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Amid complaints, Met-Ed suspends EasyGreen program
[June 22, 2012]

Amid complaints, Met-Ed suspends EasyGreen program

Jun 22, 2012 (Reading Eagle - McClatchy-Tribune Information Services via COMTEX) -- Met-Ed said Thursday that it is temporarily suspending a program that gives customers the option of cutting back central air conditioning during peak electric-use hours.

The move comes after customers complained about the EasyGreen program and raised questions about its effectiveness. About 20,000 Met-Ed customers are enrolled in the program.

Several customers said they came home after a hot day Wednesday to find 80- and 90-degree temperatures inside their homes. Some said they tried to call EasyGreen's customer service number to be removed from the program but had trouble getting through.

They then called Met-Ed's customer service line but said they were told that they would need to speak with representatives from EasyGreen.

Other customers said they were able to contact EasyGreen on Wednesday to be taken off the program.

Met-Ed said that when the program is active, typically when there's heavy electric usage, it only affects participants' air conditioners. The program was active Wednesday from 1 to 8 p.m.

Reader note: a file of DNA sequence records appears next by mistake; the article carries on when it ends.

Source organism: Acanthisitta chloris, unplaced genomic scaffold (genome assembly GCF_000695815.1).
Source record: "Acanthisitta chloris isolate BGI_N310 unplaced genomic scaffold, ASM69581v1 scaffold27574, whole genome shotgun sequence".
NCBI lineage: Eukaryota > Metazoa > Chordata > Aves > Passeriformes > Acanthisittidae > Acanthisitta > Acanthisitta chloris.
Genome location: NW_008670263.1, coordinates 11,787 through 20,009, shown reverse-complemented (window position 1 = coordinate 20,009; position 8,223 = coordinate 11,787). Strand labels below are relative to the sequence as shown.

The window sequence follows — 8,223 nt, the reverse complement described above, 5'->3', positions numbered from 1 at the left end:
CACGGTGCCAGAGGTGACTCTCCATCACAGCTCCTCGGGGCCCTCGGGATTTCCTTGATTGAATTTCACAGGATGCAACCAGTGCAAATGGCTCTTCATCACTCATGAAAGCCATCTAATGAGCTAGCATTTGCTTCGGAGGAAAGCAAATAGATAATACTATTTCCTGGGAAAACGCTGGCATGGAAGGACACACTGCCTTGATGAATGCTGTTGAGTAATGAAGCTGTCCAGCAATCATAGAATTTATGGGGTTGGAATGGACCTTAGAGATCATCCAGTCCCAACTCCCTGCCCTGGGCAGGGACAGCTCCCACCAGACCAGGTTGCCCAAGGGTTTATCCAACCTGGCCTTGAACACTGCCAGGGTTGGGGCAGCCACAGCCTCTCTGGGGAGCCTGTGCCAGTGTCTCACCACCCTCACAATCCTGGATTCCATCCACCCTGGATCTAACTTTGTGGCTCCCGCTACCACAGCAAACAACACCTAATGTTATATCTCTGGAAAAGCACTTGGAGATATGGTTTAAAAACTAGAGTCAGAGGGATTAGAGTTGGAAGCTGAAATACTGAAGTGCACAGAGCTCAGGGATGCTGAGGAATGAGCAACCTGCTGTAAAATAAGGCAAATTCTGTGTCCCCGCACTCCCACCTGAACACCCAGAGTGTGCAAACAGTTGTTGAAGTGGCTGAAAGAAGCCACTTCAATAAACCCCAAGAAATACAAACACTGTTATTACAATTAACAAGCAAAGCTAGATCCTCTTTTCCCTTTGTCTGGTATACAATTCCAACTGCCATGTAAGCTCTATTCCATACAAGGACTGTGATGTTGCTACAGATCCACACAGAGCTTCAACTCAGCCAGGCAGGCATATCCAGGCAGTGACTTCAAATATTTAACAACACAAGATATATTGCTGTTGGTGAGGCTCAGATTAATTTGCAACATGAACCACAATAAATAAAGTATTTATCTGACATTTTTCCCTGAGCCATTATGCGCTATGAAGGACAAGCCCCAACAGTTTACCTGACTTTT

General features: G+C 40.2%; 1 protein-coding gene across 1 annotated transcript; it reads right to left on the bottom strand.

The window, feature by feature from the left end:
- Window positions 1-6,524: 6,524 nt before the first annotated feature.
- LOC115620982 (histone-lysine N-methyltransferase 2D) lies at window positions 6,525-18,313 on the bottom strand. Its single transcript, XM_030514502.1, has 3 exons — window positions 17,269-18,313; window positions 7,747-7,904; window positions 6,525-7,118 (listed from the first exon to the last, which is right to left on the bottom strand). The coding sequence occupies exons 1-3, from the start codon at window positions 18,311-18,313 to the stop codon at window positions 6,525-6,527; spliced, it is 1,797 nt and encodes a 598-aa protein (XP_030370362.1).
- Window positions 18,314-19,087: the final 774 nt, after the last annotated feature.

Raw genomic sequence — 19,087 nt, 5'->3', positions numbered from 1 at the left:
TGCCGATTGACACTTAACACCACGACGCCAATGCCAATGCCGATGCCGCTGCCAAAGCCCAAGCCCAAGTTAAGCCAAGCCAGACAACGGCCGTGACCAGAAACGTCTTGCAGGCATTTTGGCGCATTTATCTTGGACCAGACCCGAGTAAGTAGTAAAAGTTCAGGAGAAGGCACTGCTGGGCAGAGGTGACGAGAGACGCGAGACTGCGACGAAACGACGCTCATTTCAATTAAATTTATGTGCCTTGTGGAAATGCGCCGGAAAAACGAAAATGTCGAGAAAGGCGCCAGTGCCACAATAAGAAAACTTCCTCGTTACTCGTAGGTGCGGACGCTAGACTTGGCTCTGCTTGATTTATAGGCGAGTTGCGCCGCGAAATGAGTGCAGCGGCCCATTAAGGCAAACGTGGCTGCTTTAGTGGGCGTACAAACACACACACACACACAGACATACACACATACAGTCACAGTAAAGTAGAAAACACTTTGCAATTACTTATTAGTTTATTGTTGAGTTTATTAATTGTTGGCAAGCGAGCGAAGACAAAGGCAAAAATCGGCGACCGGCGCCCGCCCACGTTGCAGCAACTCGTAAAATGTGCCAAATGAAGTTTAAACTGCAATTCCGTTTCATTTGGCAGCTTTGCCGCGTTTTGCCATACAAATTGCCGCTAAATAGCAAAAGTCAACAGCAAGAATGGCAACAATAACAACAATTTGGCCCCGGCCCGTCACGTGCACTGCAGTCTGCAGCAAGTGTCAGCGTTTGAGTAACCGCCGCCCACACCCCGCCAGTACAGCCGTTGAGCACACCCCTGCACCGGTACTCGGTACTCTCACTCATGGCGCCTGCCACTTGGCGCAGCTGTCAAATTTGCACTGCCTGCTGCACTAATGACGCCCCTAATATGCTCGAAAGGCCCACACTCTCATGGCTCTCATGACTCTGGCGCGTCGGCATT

Met-Ed's announcement that it was suspending the program came on a day when the official high temperature at Reading Regional Airport was 95 degrees, well off the forecast high of a record-tying 99.

The forecast high for today is 91 degrees before clouds and thunderstorms roll in by early afternoon. Cooler conditions are expected for the weekend and most of next week.

Met-Ed spokesman Scott Surgeoner said the EasyGreen system will not be activated while Met-Ed investigates the concerns raised Wednesday.

He said customers will be notified before the program goes back into effect and will be told of any changes to it.

"We want to conduct a thorough review of what happened," Surgeoner said. "Hopefully, we'll be able to assess that and, if need be, we will make a tweak to the program." Customers who enrolled in the program had boxes installed on their central air conditioning units that let the temperatures inside their homes fluctuate when EasyGreen is activated. The boxes were supposed to limit that fluctuation to either 6 or 9 degrees, according to the customers' choices, above the thermostat setting.

The program helps Met-Ed comply with federal regulations about electric use and participants are rewarded by rebates on their electric bills and a gift card.

Contact Liam Migdail-Smith: 610-371-5022 or

___ (c)2012 the Reading Eagle (Reading, Pa.) Visit the Reading Eagle (Reading, Pa.) at Distributed by MCT Information Services

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